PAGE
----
(PhysOrg.com) -- Preteens and teenagers today are involved in music in ways that never could have been imagined 50 years ago. Yet America’s secondary school music education programs remain strikingly similar to those of five decades ago, according to the author of a national study in the latest issue of the Journal of Research in Music Education.
“The digital revolution has changed how adolescents acquire, listen to, and, in many cases, make music,” says Northwestern University music education specialist Carlos Abril. “But, in most of America’s secondary schools, participation in big ensembles -- whether concert band or chorus -- remains the principal way that school programs involve students in music.”
Abril, assistant professor of music education at Northwestern’s Henry and Leigh Bienen School of Music, is co-author, with Indiana University’s Brent Gault, of “The State of Music in Secondary Schools: The Principal’s Perspective.” The study -- one of a handful of national studies of secondary school music education and the first to look at it from the principal’s perspective -- surveyed more than 500 principals from representative urban, suburban and rural middle and high schools across the country.
The researchers found that while 98 percent of secondary schools offer music programs, only one in three require students to take part in them. They also found that rural schools and schools with high enrollments of students of lower socioeconomic status are least likely to offer a wide variety of music classes.
“The students who lack the means to formally study music outside school also are the ones least likely to be able to study it in school,” says Abril.
While band is offered in 93 percent of secondary schools and chorus in 88 percent, classes in music technology -- a way of linking student interest in computers to music learning -- are offered in only one in 10 schools. Courses in guitar were available in one of five schools; classes in piano/keyboard in 13 percent of schools. At only 7 percent of schools, classes in music composition are offered even less frequently.
The study found that large ensemble instruction, which typically focuses on the group rather than the individual, remains the most pervasive form of music education in secondary schools. Smaller sized music classes focused on the individual (guitar, piano, composition) are far less common.
“At a time when youngsters are exposed to music as never before and a growing body of research suggests they want to create and play their own music, we find that principals report that creating music (the creative side of music education) is the music learning outcome they see least often in their schools,” Abril says. Other survey and observational studies corroborate the finding.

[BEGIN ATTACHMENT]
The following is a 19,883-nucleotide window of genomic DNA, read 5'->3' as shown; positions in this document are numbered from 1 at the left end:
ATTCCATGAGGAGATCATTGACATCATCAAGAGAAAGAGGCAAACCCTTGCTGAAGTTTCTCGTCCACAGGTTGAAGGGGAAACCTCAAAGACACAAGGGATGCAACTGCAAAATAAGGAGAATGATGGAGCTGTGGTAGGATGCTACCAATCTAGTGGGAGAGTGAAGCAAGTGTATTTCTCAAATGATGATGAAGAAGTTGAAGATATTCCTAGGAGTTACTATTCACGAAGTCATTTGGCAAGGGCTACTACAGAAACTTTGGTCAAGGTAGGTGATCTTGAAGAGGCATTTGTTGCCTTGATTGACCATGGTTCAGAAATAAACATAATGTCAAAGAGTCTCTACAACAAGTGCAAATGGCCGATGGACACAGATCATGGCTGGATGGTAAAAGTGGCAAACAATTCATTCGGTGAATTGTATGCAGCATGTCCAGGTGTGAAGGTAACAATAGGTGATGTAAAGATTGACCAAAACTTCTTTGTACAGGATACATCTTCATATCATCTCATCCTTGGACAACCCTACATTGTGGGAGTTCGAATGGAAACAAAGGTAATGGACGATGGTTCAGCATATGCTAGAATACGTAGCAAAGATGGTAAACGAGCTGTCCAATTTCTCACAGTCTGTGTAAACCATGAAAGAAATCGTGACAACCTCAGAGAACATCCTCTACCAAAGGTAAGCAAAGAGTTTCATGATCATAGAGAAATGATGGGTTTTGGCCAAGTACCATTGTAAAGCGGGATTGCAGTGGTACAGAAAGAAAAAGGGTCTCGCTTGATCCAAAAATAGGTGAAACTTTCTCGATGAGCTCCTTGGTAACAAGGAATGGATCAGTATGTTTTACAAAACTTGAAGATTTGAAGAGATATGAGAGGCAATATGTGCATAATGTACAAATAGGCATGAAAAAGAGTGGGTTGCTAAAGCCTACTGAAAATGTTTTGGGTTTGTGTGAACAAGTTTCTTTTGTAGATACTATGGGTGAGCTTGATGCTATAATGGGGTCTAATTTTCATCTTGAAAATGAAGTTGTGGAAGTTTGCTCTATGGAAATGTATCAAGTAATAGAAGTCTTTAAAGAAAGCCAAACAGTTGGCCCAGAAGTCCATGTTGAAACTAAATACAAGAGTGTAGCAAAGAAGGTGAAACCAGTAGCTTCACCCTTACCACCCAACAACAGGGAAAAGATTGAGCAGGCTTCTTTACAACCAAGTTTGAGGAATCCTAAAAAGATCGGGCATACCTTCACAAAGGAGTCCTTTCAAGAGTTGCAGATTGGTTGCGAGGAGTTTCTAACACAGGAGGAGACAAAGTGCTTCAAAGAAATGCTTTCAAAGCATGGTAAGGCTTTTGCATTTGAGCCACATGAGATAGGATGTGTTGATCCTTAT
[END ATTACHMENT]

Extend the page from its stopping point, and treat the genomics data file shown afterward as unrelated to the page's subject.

Not surprisingly -- with band and chorus the primary vehicles for secondary music education -- principals rank performance skills as the most successfully met music learning outcomes.
In band and chorus, students typically are asked to perform and reproduce the music of others and not to create their own music. While many youngsters thrive in such programs, others may find that approach to learning music incompatible with the ways they engage with music in their everyday lives.
“Whether it’s using their iPods, downloading music off the Internet, composing music on laptops, or playing video games like ‘Guitar Hero,’ technology has significantly changed the way adolescents engage with and come to understand music,” Abril says.
“That seems to indicate it may be time to rethink the models we are using to engage students in music at the middle and high school levels. In so doing, we might find alternative ways to interest students who would not normally enroll in traditional school music programs,” Abril says.
In effect, a significant number of students today may be turned off to the formal study of music in school because it seems irrelevant to them. Students often talk about “real music” versus “school music” as if the two have nothing in common.
Other findings of the study:
Standardized tests and No Child Left Behind legislation are viewed as having the most negative impact on music programs.
Scheduling issues are cited almost as frequently as budgeting problems as having negative impacts on music programs.
Suburban schools have the highest number of music specialists per school; rural schools have the fewest.
More middle schools (58 percent) require music than high schools (18 percent) or schools with other combinations of grade levels (49 percent).
While 51 percent of principals report that the decision to have a music specialist at their school is made beyond the school level (i.e. school board or state board), a surprisingly large number (36 percent) of principals report that they are charged with the decision to hire a music specialist at their school.
Principals considered students, parents and music teachers to have very positive effects on their programs.
Provided by Northwestern University
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